- complete joint Federal and State tax returns,
- insurance policies that show the other spouse as the beneficiary,
- joint utility bills, or
- joint installment or other loans,
- copies of military Leave and Earnings Statements showing receipt of Basic Allowance for Quarters (BAQ) with family members and/or Form DD-1172 for military family member identification cards (if applicable); and
- Affidavits sworn to or affirmed by at least two people who have known both spouses since the conditional residence was granted and have personal knowledge of the marriage and relationship.
Each affidavit should contain the following information about the person signing it:
- His or her full name and address;
- Date and place of birth;
- Relationship to the applicant and applicant’s spouse; and
- Details explaining how the person acquired his or her knowledge.
If an applicant is filing as an individual, the petition must also be accompanied by, as applicable:
- A copy of the death certificate,
- A copy of the final divorce decree or other document terminating or annulling the marriage, or
- Evidence of abuse, such as:
- Copies of a court protective order,
- Reports or official records issued by police, courts, medical personnel, school officials, clergy, social workers, or other social service agency personnel,
- Evidence of the abuse (such as photographs and/or medical records),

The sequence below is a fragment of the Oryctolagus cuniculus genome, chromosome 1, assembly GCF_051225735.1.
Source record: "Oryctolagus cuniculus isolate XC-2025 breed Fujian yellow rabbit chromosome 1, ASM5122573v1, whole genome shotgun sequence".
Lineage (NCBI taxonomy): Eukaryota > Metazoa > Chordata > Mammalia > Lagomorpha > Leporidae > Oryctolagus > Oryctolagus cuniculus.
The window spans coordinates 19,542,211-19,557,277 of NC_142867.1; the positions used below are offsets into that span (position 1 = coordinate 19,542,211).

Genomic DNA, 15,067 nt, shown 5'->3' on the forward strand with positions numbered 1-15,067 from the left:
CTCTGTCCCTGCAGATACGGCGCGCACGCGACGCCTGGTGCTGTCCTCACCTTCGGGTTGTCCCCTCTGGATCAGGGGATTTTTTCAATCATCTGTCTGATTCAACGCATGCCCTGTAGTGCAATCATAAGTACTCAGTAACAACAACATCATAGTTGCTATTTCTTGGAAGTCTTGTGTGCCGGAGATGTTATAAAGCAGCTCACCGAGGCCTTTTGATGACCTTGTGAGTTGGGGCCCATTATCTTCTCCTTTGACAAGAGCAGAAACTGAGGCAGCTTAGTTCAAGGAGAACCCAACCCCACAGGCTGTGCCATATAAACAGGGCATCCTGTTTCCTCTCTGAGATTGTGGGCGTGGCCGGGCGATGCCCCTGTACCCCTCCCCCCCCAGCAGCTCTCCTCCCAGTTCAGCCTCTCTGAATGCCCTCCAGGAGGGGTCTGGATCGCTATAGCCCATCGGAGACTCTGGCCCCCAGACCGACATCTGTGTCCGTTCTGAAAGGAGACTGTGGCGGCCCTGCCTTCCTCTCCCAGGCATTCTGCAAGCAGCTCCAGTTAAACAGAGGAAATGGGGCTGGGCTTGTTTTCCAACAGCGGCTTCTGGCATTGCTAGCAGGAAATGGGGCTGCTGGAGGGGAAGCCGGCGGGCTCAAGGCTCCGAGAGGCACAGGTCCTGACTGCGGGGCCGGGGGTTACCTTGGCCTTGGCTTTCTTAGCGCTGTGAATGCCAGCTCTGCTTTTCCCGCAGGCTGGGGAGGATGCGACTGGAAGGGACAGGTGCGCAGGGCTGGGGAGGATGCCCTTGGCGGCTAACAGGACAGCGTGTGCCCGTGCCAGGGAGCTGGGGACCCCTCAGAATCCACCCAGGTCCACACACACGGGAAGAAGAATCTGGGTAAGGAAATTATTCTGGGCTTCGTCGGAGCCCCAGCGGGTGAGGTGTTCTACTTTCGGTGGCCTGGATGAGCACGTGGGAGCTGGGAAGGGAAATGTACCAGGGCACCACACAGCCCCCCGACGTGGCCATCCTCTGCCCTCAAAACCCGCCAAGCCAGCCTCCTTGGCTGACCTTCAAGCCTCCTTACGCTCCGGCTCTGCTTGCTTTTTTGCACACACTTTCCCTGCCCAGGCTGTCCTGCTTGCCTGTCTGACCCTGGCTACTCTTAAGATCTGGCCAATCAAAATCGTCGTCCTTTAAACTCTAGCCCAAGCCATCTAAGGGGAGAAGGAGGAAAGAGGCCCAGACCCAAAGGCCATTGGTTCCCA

- Evidence (such as photographs or affidavits) showing that the applicant sought safe haven in a shelter for the abused or similar refuge, or
- If the marriage was terminated by divorce on grounds of physical abuse or extreme cruelty, a copy of the divorce decree.
If the applicant is filing for a waiver of the joint filing requirement due to “extreme hardship,” the applicant must submit evidence that removal would result in hardship significantly greater than the hardship encountered by other foreign nationals who are removed from this country after extended stays.
All evidence of individual filing eligibility must relate only to those factors that arose during the two-year period for which the applicant was admitted as a conditional resident.
I-751 applications must contain a complete account of any alleged criminal activity.
If the alien has ever been arrested or detained by law enforcement for any reason — either in the United States or another country — but no charges were filed, the applicant must provide either:
- An original (not a copy) of an official statement by the arresting agency confirming that no charges were filed, or
- A court order showing that no charges were filed.
An alien does not need to submit documentation for traffic fines and incidents that did not result in an arrest as long as:
- The traffic incident was not alcohol- or drug-related, and